By Alex Stein
Courts coalesce around the view that patient fall injuries are actionable only as medical malpractice except when the care provider acts with intent or malice. This approach gives providers of medical care all the protections that benefit defendants in medical malpractice cases (compulsory suit-screening panel procedure, merit certificate / affidavit as a prerequisite for filing suit, stringent and short time-bars for filing suits that use both limitations and repose mechanisms, strict same-specialty requirement for expert witnesses, damage caps, and other protections).
The recent decision of the Louisiana Court of Appeals, White v. Glen Retirement System, — So.3d —- (La.App.2d Cir. 2016) 2016 WL 1664502, continues this trend.
This decision involved a 94–year–old nursing home resident who fell out of her bed that had been placed in the highest position by a certified nursing assistant and suffered bilateral femoral fractures that led to the amputation of her leg. Following this accident, the resident filed a tort suit against the nursing home, alleging negligence and intentional cover-up. She drafted the suit as alleging general torts, rather than medical malpractice, and for that reason did not submit it to a medical review panel prior to filing pursuant to Louisiana’s Medical Malpractice Act.
Both the trial court and the Court of Appeals have applied the substance test and categorized the suit as an action for medical malpractice. Based on that categorization, the Court of Appeals affirmed the trial court’s decision to strike the suit down as premature. The substance test was articulated by the Louisiana Supreme Court in Coleman v. Deno, 813 So.2d 303 (La. 2002), and it includes the following:
1) whether the particular wrong is treatment related or caused by a dereliction of professional skill;
2) whether the wrong requires expert medical evidence to determine whether the appropriate standard of care was breached;
3) whether the pertinent act or omission involved assessment of the patient’s condition;
4) whether an incident occurred in the context of a physician-patient relationship, or was within the scope of activities which a hospital is licensed to perform;
5) whether the injury would have occurred if the patient had not sought treatment; and
6) whether the tort alleged was intentional.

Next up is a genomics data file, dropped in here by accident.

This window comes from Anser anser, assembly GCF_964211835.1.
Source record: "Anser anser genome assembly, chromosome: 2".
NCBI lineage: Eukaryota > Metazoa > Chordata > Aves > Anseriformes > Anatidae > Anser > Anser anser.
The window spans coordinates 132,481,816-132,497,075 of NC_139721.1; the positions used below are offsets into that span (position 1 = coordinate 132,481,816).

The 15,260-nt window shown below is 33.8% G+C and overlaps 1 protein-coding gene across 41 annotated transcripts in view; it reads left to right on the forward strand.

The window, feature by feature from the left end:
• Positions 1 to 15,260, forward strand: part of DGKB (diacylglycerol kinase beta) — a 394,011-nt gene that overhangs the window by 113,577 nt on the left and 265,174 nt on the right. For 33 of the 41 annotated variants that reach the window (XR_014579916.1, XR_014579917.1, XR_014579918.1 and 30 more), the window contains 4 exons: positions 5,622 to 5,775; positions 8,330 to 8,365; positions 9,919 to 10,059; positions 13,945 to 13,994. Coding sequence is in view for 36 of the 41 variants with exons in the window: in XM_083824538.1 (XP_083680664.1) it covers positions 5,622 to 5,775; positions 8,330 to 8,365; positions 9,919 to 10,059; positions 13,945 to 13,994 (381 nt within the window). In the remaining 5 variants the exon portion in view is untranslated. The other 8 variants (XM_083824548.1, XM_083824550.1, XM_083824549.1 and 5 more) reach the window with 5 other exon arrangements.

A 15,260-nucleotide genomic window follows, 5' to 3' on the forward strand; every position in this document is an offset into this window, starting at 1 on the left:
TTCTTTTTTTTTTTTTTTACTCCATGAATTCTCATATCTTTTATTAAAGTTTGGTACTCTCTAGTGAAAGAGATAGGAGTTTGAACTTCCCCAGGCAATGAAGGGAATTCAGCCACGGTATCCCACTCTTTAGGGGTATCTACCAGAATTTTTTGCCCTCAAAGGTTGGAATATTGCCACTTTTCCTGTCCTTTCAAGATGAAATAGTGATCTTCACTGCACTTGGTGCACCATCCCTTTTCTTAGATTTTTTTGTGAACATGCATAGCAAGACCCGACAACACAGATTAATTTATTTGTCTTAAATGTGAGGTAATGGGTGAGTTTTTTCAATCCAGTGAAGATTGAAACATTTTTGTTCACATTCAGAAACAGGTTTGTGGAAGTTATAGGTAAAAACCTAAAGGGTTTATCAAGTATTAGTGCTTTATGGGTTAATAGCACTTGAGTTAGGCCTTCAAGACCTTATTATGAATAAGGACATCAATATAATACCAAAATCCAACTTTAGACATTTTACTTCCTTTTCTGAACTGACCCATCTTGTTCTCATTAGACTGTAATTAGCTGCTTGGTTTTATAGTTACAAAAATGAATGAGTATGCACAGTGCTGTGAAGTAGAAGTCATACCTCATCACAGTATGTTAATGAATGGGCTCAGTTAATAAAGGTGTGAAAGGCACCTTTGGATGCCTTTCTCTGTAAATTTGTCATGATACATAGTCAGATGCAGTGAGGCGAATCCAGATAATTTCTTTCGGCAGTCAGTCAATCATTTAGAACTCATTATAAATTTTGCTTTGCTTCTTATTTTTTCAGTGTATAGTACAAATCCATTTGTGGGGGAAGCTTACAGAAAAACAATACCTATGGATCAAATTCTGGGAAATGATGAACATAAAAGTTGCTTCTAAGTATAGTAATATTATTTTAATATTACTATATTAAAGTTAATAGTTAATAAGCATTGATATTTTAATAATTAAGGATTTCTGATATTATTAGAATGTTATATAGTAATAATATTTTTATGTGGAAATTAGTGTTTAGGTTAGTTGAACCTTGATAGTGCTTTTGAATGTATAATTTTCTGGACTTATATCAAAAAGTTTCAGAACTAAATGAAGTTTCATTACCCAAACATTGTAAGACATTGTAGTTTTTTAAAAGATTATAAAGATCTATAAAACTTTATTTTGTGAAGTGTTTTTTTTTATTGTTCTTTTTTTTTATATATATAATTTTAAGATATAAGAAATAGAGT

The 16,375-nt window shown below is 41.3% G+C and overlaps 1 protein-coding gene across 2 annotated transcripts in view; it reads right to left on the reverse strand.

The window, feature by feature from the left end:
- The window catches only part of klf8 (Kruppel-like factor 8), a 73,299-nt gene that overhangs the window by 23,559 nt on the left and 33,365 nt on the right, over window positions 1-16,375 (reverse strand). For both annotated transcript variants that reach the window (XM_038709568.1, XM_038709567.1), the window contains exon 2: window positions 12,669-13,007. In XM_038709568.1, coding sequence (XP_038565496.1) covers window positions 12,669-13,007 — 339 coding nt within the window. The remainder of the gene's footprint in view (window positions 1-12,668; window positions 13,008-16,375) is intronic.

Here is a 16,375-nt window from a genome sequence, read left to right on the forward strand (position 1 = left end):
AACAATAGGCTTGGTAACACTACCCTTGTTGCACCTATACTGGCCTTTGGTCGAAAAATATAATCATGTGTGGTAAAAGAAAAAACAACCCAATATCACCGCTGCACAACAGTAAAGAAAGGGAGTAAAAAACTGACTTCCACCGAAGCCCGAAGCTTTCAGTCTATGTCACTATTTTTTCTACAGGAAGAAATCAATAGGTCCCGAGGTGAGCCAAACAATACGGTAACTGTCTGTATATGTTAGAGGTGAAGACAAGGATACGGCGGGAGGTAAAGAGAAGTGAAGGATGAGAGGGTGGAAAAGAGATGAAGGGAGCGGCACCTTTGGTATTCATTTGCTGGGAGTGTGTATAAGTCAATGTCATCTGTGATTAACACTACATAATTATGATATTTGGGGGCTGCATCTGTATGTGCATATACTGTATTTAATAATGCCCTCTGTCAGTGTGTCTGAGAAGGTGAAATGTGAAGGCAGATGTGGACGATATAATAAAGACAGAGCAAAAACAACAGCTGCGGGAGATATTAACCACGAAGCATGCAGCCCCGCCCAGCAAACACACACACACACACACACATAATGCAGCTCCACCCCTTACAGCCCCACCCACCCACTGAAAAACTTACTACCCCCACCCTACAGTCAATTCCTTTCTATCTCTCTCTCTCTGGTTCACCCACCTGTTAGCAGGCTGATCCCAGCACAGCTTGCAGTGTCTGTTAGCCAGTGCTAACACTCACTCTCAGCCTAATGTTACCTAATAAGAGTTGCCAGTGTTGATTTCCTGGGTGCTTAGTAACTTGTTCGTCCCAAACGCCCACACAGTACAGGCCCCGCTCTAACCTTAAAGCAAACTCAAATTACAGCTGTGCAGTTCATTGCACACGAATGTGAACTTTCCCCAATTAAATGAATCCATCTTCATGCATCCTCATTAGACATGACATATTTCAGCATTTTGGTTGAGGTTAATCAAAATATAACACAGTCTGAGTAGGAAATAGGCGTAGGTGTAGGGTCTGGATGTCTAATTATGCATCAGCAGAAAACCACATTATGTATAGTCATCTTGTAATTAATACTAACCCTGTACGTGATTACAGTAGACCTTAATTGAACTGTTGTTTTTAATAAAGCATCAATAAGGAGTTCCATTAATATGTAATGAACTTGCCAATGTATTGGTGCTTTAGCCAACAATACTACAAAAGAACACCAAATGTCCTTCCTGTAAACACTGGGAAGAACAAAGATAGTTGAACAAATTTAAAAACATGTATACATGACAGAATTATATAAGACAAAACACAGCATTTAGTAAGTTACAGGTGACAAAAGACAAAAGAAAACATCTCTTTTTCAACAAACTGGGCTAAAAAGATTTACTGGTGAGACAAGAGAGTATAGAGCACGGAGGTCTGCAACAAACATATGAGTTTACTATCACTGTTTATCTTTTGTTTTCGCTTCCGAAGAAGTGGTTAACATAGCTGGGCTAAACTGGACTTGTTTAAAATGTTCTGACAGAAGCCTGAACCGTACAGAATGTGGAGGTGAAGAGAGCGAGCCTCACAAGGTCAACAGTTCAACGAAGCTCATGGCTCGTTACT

Application of this test leaves no doubt about the suit’s nature. This suit is about medical malpractice and nothing else. The resident’s attempt to describe it differently was artificial at best. Importantly, the resident also offered no evidence to support her “intentional cover-up” theory.
For a similar multifactor test that applies in Texas, see Ross v. St. Luke’s Episcopal Hospital, 462 S.W.3d 496, 504-05 (Tex. 2015). This test includes the following criteria:
- Did the alleged negligence of the defendant occur in the course of the defendant’s performing tasks with the purpose of protecting patients from harm;
- Did the injuries occur in a place where patients might be during the time they were receiving care, so that the obligation of the provider to protect persons who require special, medical care was implicated;
- At the time of the injury was the claimant in the process of seeking or receiving health care;
- At the time of the injury was the claimant providing or assisting in providing health care;
- Is the alleged negligence based on safety standards arising from professional duties owed by the health care provider;
- If an instrumentality was involved in the defendant’s alleged negligence, was it a type used in providing health care; or
- Did the alleged negligence occur in the course of the defendant’s taking action or failing to take action necessary to comply with safety-related requirements set for health care providers by governmental or accrediting agencies?
For my analysis of the Ross decision, see here.